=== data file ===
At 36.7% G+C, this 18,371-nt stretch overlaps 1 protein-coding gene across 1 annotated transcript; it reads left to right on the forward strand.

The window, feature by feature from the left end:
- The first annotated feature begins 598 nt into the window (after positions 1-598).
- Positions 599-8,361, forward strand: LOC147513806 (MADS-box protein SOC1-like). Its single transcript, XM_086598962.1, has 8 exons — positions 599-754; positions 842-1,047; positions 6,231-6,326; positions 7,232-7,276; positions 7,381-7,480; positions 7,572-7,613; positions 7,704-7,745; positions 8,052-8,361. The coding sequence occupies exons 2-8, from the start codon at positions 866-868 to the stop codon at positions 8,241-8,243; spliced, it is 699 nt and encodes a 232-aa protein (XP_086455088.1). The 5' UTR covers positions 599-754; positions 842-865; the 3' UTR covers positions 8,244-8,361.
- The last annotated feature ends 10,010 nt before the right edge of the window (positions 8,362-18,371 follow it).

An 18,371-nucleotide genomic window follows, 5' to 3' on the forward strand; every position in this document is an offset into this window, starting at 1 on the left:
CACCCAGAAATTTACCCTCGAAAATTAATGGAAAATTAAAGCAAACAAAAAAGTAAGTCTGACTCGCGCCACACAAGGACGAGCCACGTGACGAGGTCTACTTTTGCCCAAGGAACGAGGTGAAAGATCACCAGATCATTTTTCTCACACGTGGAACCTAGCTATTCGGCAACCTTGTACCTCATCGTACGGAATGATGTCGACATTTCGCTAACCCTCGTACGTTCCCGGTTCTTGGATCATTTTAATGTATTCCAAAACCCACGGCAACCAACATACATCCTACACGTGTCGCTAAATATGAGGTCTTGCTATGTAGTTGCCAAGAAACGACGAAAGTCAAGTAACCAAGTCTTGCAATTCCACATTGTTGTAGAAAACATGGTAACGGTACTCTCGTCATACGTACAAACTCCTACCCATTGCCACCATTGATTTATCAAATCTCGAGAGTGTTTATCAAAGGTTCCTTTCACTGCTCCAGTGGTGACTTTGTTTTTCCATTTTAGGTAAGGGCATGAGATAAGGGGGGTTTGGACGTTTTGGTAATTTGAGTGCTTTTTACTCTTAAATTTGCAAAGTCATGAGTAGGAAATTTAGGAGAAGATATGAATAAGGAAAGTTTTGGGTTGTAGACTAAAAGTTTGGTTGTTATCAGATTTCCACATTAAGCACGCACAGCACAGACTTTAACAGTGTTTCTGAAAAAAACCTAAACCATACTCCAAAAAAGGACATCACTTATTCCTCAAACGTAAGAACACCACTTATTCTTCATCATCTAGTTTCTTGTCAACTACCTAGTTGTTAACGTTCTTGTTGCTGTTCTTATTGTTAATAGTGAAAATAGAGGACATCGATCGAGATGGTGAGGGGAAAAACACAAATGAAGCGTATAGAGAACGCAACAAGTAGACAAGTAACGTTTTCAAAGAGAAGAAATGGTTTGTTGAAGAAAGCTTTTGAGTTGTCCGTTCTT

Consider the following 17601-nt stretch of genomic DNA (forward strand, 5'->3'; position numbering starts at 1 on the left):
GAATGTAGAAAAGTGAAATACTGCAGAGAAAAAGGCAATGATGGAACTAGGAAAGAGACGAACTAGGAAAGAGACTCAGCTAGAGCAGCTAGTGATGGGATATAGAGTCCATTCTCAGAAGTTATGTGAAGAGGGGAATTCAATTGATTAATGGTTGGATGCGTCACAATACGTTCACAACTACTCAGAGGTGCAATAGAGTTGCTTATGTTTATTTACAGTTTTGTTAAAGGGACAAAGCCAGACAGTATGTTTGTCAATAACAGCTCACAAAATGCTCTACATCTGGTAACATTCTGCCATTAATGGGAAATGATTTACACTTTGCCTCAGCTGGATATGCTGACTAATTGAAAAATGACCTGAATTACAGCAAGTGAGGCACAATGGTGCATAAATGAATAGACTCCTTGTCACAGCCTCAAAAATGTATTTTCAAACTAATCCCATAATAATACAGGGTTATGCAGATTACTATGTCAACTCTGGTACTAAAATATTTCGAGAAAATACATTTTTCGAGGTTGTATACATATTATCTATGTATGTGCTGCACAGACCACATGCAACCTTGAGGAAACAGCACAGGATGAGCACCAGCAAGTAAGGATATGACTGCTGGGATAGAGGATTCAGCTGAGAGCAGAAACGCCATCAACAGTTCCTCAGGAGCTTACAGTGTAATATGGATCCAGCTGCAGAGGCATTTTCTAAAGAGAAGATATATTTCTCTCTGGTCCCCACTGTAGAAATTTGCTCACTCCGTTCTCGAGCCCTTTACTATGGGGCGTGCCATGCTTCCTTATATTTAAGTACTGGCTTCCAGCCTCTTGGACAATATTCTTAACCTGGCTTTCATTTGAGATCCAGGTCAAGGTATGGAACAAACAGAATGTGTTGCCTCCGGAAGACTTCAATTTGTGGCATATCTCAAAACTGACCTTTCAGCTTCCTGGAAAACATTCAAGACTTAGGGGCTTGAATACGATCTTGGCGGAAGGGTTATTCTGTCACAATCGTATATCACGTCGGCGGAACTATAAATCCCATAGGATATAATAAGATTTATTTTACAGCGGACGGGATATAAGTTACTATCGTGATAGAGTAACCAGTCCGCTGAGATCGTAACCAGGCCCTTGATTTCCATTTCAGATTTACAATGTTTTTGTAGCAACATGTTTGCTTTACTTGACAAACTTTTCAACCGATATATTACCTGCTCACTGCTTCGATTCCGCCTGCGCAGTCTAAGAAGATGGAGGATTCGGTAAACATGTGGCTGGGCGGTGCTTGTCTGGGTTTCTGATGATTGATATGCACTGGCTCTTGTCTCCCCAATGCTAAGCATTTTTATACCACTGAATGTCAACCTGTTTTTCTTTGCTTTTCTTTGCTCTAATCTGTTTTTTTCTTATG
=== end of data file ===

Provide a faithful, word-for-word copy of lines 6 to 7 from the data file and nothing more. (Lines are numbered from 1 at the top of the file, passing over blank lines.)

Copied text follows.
An 18,371-nucleotide genomic window follows, 5' to 3' on the forward strand; every position in this document is an offset into this window, starting at 1 on the left:
CACCCAGAAATTTACCCTCGAAAATTAATGGAAAATTAAAGCAAACAAAAAAGTAAGTCTGACTCGCGCCACACAAGGACGAGCCACGTGACGAGGTCTACTTTTGCCCAAGGAACGAGGTGAAAGATCACCAGATCATTTTTCTCACACGTGGAACCTAGCTATTCGGCAACCTTGTACCTCATCGTACGGAATGATGTCGACATTTCGCTAACCCTCGTACGTTCCCGGTTCTTGGATCATTTTAATGTATTCCAAAACCCACGGCAACCAACATACATCCTACACGTGTCGCTAAATATGAGGTCTTGCTATGTAGTTGCCAAGAAACGACGAAAGTCAAGTAACCAAGTCTTGCAATTCCACATTGTTGTAGAAAACATGGTAACGGTACTCTCGTCATACGTACAAACTCCTACCCATTGCCACCATTGATTTATCAAATCTCGAGAGTGTTTATCAAAGGTTCCTTTCACTGCTCCAGTGGTGACTTTGTTTTTCCATTTTAGGTAAGGGCATGAGATAAGGGGGGTTTGGACGTTTTGGTAATTTGAGTGCTTTTTACTCTTAAATTTGCAAAGTCATGAGTAGGAAATTTAGGAGAAGATATGAATAAGGAAAGTTTTGGGTTGTAGACTAAAAGTTTGGTTGTTATCAGATTTCCACATTAAGCACGCACAGCACAGACTTTAACAGTGTTTCTGAAAAAAACCTAAACCATACTCCAAAAAAGGACATCACTTATTCCTCAAACGTAAGAACACCACTTATTCTTCATCATCTAGTTTCTTGTCAACTACCTAGTTGTTAACGTTCTTGTTGCTGTTCTTATTGTTAATAGTGAAAATAGAGGACATCGATCGAGATGGTGAGGGGAAAAACACAAATGAAGCGTATAGAGAACGCAACAAGTAGACAAGTAACGTTTTCAAAGAGAAGAAATGGTTTGTTGAAGAAAGCTTTTGAGTTGTCCGTTCTT